Federalist becomes the face of Europe

21 November 2009

Federalist becomes the face of Europe

The appointment of Belgian premier Herman van Rompuy came as no surprise to me. It was already more or less certain that the one chosen as European president would come from a small country. Nobody expected to see a political leader who would give himself a strong profile at the expense of the heads of government. Van Rompuy has little European experience and still can't pluck up the courage to address Chancellor Merkel as ‘Angela’, which certainly says something.

By Harry van Bommel

The arrival of a European president is not something I ever wanted to see. The existing system of a rolling presidency suits the network of cooperation which the European Union as things stand remains. Member states must agree amongst themselves on important decisions and this means that a major role is reserved for meetings of heads of state and government, the European Council. Every time that these leaders travel to Brussels they are obliged to explain themselves to their national parliaments. A European president will have no such responsibility. Monitoring of the political leadership of the European Union will in this way be reduced, especially if a president were to be chosen who had ambitions to draw more to him- or herself. This does seem now to be the case and that is reassuring. Yet vigilance is clearly called for.

Van Rompuy is a somewhat colourless Christian Democrat who had actually already been written off in Belgium. He has been a minister and then later chair of the parliament, becoming prime minster, less than a year ago, only because his predecessor Yves Leterme was forced to resign over a matter which involved exerting influence on a judge in the process establishing the Dutch-Belgian bank Fortis. Shortly before his elevation to this office, he was still swearing that he did not want to be prime minister. He broke his word, however, and took the job. Van Rompuy is clearly responsive to outside pressure when it comes to such important decisions. He will probably therefore not find it in himself to say no should Angela phone him about carrying out a little political task for her. That's worrying.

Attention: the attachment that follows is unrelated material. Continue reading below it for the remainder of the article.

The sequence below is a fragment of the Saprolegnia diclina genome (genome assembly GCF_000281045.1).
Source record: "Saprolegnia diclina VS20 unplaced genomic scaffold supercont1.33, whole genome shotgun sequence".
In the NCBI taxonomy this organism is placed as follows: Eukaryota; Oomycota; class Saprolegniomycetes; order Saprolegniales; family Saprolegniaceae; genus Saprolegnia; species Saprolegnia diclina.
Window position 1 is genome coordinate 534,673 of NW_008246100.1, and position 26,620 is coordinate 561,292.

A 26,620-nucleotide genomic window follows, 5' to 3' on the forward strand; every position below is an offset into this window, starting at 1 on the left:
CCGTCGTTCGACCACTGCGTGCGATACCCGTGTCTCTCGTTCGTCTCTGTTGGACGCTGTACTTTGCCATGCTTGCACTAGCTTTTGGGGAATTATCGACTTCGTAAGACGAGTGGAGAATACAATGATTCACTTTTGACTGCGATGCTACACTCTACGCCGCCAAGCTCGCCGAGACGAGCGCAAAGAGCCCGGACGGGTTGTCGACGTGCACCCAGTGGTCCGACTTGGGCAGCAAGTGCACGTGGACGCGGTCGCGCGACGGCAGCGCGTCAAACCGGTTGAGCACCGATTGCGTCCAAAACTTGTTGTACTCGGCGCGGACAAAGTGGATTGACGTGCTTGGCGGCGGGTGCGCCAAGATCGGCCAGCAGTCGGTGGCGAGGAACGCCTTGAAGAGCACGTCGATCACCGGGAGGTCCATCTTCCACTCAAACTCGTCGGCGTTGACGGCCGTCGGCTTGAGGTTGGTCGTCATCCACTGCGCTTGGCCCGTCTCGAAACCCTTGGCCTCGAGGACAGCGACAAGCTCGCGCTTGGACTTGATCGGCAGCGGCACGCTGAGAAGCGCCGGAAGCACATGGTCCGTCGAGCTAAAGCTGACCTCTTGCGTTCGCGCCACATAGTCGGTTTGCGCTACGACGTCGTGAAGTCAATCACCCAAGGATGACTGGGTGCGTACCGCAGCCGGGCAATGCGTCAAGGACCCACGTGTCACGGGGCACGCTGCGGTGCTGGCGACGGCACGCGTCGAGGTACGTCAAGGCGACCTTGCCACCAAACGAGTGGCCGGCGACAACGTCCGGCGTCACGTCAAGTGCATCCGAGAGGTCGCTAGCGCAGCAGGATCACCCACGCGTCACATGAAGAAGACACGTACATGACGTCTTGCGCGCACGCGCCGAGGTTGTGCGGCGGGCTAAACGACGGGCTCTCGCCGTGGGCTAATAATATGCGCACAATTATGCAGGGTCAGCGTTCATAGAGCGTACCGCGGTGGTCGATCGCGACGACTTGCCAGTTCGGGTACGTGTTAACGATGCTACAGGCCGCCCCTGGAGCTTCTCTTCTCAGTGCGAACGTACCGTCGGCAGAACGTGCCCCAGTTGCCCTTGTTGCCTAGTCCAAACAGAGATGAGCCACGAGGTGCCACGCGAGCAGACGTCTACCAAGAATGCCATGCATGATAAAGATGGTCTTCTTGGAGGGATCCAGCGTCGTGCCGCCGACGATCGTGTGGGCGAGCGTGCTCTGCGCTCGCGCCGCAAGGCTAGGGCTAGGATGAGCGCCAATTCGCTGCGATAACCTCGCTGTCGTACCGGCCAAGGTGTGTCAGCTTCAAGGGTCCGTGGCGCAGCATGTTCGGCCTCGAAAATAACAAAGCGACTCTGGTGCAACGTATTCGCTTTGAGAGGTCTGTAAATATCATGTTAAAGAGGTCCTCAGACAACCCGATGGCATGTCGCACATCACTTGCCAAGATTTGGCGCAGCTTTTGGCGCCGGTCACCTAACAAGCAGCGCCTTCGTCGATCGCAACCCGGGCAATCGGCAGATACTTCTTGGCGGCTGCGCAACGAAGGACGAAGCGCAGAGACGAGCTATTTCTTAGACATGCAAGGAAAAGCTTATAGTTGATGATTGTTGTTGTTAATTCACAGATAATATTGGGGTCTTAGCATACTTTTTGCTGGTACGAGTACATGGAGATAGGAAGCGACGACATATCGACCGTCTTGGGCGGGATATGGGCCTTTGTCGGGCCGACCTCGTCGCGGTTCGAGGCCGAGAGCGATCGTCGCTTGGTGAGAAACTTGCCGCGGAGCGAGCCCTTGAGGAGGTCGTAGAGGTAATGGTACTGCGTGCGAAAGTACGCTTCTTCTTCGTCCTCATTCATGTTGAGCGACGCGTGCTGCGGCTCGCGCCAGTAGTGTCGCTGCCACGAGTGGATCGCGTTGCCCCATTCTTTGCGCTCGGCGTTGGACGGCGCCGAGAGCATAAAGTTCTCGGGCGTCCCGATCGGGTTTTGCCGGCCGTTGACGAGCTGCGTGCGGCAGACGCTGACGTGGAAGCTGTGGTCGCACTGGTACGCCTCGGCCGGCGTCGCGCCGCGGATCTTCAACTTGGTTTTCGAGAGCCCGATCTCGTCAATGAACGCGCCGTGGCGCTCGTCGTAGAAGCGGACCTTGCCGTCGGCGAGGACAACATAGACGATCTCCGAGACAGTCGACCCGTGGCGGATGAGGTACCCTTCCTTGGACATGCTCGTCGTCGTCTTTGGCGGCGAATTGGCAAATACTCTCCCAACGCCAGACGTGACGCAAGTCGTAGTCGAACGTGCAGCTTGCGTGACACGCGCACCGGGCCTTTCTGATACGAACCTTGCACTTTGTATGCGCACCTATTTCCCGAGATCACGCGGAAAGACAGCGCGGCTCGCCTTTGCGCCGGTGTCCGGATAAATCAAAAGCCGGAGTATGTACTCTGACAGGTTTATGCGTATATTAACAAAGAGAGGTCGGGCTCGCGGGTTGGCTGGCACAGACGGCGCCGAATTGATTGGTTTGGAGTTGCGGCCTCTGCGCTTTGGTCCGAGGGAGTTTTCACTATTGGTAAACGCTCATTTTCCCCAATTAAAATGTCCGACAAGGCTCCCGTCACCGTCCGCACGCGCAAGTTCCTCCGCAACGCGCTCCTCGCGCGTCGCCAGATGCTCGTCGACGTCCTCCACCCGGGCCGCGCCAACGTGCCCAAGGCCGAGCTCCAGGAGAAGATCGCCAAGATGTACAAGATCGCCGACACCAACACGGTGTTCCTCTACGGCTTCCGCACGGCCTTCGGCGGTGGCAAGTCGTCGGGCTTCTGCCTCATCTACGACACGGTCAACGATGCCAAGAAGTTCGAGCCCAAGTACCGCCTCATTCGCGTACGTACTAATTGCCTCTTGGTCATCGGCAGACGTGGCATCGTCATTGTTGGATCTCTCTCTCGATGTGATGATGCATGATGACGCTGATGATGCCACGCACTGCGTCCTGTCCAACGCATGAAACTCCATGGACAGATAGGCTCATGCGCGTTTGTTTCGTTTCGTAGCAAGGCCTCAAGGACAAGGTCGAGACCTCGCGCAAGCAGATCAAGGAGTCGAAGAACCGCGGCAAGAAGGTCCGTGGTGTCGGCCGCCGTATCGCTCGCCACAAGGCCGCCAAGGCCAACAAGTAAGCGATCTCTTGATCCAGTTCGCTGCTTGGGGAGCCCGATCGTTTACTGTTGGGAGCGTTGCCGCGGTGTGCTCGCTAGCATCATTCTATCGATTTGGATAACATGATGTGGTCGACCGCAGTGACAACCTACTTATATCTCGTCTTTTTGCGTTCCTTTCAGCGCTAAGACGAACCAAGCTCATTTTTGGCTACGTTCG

Just as worrying are the federalist ideas that this grey mouse cherishes. Because he had not yet performed on the European stage, these aren't so widely known. Pay a little research visit to our neighbours to the south, however, and you'll see this federal preference revealed in all its naked glory. He was one of the co-authors, for instance, of his party's 2004 election manifesto, one of the first chapters of which is entitled "The European Constitution – the sooner the better". In this you will find arguments for a European anthem and for giving up national symbols in favour of European symbols. When the European Constitution hit the rocks, he proposed dividing the text into chunks and pushing it through in any case. Everything would be okay, "provided we go in the same direction: the direction of more Europe." A short while ago he was arguing in favour of European taxation. There can be no stronger proof of federalist convictions.

So we shall have to keep an eye on Mr Van Rompuy. It is not beyond the realms of possibility that at the end of his political career he will come to cherish a desire to write European history. In the Netherlands and in the European Parliament we will, if necessary, do everything in our power to prevent any attempt he might make to set himself up as the president of a superstate.

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